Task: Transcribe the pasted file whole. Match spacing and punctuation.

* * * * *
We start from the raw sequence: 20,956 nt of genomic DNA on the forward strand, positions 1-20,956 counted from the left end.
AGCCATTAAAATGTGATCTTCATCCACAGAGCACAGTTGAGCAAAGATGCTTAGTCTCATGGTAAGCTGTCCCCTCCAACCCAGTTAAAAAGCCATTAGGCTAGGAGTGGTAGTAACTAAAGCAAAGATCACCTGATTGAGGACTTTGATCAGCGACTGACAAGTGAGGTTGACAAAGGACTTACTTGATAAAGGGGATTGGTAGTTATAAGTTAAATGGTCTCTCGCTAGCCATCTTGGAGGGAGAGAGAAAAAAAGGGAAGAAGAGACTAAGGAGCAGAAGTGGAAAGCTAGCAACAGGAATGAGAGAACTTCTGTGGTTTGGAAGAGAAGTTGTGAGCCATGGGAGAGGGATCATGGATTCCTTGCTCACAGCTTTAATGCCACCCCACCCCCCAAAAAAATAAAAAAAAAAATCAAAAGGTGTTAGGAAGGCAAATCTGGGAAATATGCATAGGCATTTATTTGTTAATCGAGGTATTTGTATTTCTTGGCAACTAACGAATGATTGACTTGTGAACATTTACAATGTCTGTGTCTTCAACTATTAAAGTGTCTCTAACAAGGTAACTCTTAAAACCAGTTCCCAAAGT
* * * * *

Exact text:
We start from the raw sequence: 20,956 nt of genomic DNA on the forward strand, positions 1-20,956 counted from the left end.
AGCCATTAAAATGTGATCTTCATCCACAGAGCACAGTTGAGCAAAGATGCTTAGTCTCATGGTAAGCTGTCCCCTCCAACCCAGTTAAAAAGCCATTAGGCTAGGAGTGGTAGTAACTAAAGCAAAGATCACCTGATTGAGGACTTTGATCAGCGACTGACAAGTGAGGTTGACAAAGGACTTACTTGATAAAGGGGATTGGTAGTTATAAGTTAAATGGTCTCTCGCTAGCCATCTTGGAGGGAGAGAGAAAAAAAGGGAAGAAGAGACTAAGGAGCAGAAGTGGAAAGCTAGCAACAGGAATGAGAGAACTTCTGTGGTTTGGAAGAGAAGTTGTGAGCCATGGGAGAGGGATCATGGATTCCTTGCTCACAGCTTTAATGCCACCCCACCCCCCAAAAAAATAAAAAAAAAAATCAAAAGGTGTTAGGAAGGCAAATCTGGGAAATATGCATAGGCATTTATTTGTTAATCGAGGTATTTGTATTTCTTGGCAACTAACGAATGATTGACTTGTGAACATTTACAATGTCTGTGTCTTCAACTATTAAAGTGTCTCTAACAAGGTAACTCTTAAAACCAGTTCCCAAAGT